I remember after nomination, sending out my poster for the first time. I got mixed reactions from people. Some people were excited and supportive and some were cynical and extremely pessimistic. That notwithstanding those who decided to support me did so in full measure.
My campaign strategy was simple. Do a more interactive, one on one campaign. This helped me give a personal touch to everything I did. Nairobi has 17 constituencies and by the end of the campaign period I made sure I had visited each of them. The main form of campaign is always holding meetings but I couldn’t afford to call people for meetings, instead I decided to go and meet their people in their natural environments. This included workplaces such as markets and major business areas and densely populated settlements such as informal settlements. To my surprise the reception was largely positive especially from ladies who were excited to see a young lady vying for a position typically know to be an ‘Old men’s seat’.
One of my most touching memories on the campaign trail was a visit to Kangemi market. I met an elderly lady who was selling vegetables who I gave my best pitch to be her senator. The lady looked at me, reached out to hold my hand and she prayed for me. I was so touched by this, it moved me to tears.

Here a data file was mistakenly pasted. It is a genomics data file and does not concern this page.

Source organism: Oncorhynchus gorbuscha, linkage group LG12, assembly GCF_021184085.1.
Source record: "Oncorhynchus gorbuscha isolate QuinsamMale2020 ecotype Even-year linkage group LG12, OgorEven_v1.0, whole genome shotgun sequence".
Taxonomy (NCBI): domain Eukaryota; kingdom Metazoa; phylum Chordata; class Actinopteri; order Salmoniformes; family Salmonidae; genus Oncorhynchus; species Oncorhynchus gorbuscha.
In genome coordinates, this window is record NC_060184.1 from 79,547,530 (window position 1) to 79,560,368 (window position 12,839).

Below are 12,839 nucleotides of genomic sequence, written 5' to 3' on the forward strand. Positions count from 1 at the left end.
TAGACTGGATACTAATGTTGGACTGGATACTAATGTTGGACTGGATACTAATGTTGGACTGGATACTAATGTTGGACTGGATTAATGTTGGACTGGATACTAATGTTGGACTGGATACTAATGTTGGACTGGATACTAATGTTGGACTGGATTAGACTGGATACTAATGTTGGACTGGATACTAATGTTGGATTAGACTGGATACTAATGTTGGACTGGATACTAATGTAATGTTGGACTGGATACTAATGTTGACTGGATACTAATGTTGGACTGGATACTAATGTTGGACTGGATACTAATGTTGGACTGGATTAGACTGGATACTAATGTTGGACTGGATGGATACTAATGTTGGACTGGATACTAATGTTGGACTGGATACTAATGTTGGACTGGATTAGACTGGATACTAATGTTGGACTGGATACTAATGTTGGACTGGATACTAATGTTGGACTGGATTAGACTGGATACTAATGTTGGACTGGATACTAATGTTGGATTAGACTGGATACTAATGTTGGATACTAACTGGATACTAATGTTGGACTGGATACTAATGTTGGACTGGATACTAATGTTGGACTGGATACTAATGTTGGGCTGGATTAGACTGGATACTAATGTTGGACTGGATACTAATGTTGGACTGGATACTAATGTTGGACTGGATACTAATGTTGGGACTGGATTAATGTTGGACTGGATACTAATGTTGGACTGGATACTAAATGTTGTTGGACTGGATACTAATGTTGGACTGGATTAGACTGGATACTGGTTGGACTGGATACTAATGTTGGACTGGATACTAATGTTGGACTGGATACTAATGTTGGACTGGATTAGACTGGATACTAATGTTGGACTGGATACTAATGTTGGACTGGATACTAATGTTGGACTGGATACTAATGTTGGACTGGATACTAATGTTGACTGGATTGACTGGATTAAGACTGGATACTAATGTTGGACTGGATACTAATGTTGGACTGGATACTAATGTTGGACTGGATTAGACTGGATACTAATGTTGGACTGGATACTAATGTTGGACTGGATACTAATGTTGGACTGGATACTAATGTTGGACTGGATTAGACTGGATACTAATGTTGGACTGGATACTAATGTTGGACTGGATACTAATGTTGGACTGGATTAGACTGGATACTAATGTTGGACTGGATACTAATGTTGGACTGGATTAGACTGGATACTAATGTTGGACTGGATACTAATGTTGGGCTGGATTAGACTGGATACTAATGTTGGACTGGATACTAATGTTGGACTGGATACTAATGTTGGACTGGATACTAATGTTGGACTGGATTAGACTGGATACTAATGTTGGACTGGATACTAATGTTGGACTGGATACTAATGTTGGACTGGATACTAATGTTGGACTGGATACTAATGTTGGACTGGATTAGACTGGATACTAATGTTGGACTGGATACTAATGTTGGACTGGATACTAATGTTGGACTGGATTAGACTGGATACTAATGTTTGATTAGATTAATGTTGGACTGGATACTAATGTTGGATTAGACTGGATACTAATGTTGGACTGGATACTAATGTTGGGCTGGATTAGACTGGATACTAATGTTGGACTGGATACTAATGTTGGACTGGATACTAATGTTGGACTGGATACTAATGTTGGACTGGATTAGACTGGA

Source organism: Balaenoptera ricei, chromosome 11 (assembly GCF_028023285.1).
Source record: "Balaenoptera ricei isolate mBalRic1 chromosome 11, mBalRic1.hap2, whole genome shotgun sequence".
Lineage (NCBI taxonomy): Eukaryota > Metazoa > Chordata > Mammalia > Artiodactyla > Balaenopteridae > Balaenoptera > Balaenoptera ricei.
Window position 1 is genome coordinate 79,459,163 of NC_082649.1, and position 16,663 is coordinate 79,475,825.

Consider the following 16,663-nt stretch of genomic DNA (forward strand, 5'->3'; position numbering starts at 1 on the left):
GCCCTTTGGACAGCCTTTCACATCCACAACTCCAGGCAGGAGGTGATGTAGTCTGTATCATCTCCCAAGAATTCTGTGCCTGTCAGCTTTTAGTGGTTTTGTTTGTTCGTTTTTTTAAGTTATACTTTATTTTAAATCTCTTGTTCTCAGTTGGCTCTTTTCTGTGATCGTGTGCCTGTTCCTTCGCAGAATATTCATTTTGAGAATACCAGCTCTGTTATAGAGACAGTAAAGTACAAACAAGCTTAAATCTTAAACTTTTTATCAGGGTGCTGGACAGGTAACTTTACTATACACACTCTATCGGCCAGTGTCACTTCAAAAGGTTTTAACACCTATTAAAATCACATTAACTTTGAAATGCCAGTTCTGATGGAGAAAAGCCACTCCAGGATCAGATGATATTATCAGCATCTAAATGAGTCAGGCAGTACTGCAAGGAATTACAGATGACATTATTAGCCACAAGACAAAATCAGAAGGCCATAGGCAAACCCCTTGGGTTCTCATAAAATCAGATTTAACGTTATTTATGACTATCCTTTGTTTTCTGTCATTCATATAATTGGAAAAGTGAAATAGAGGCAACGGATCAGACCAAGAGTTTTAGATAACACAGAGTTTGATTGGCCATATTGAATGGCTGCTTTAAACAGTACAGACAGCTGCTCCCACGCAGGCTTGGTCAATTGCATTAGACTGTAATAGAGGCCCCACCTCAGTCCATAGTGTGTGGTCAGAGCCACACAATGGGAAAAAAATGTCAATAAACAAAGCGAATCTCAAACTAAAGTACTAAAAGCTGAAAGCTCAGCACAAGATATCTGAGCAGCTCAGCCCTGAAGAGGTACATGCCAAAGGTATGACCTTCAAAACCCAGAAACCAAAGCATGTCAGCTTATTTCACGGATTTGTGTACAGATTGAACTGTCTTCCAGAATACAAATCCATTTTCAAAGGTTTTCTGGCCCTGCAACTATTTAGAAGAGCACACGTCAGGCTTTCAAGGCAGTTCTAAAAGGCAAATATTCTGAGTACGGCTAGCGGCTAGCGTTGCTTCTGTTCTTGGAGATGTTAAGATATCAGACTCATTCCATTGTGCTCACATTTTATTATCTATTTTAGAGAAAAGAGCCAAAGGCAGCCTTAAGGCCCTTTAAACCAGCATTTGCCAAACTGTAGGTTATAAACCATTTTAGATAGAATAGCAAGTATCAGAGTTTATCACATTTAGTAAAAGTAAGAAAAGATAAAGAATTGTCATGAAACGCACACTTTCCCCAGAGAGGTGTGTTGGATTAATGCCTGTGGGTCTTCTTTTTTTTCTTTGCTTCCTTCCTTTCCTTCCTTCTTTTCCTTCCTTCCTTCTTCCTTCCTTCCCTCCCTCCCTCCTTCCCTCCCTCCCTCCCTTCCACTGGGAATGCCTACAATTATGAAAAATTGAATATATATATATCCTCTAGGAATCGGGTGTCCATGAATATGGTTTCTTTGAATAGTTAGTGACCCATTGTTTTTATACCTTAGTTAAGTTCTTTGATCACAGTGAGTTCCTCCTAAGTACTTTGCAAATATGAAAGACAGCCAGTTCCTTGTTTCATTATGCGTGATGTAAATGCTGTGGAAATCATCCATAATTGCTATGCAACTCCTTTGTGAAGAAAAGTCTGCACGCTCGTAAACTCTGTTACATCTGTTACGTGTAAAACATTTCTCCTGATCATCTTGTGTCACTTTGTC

As expected, I needed resources to run my campaign and this wasn’t something that was readily available for me. I put out an appeal through my social media platforms for people to contribute as little as KSh 100. I was very humbled to see people I didn’t know contributing in both cash and kind. Donations came in form of money, to volunteering to accompany me to the campaign trail, to volunteering to run my social media accounts. One of the most significant contributions I got was from a billboard company who gave me a free billboard in addition to the 2 billboards that were bought by well wishers, as if that wasn’t enough they also offered to rotate them to various parts of the city which was great for me.
The journey during the campaign was not easy. Here I was, a young lady, without a party and from a minority tribe, all the odds were against me. The campaign took a toll on me both physically and emotionally. With the kind of campaign method that I chose, it meant walking from between 10am to 6pm daily, without food or water. In addition to this, making media appearances early in the morning or late in the evening, this meant that all my days were completely full. Physically I pushed myself to the limit.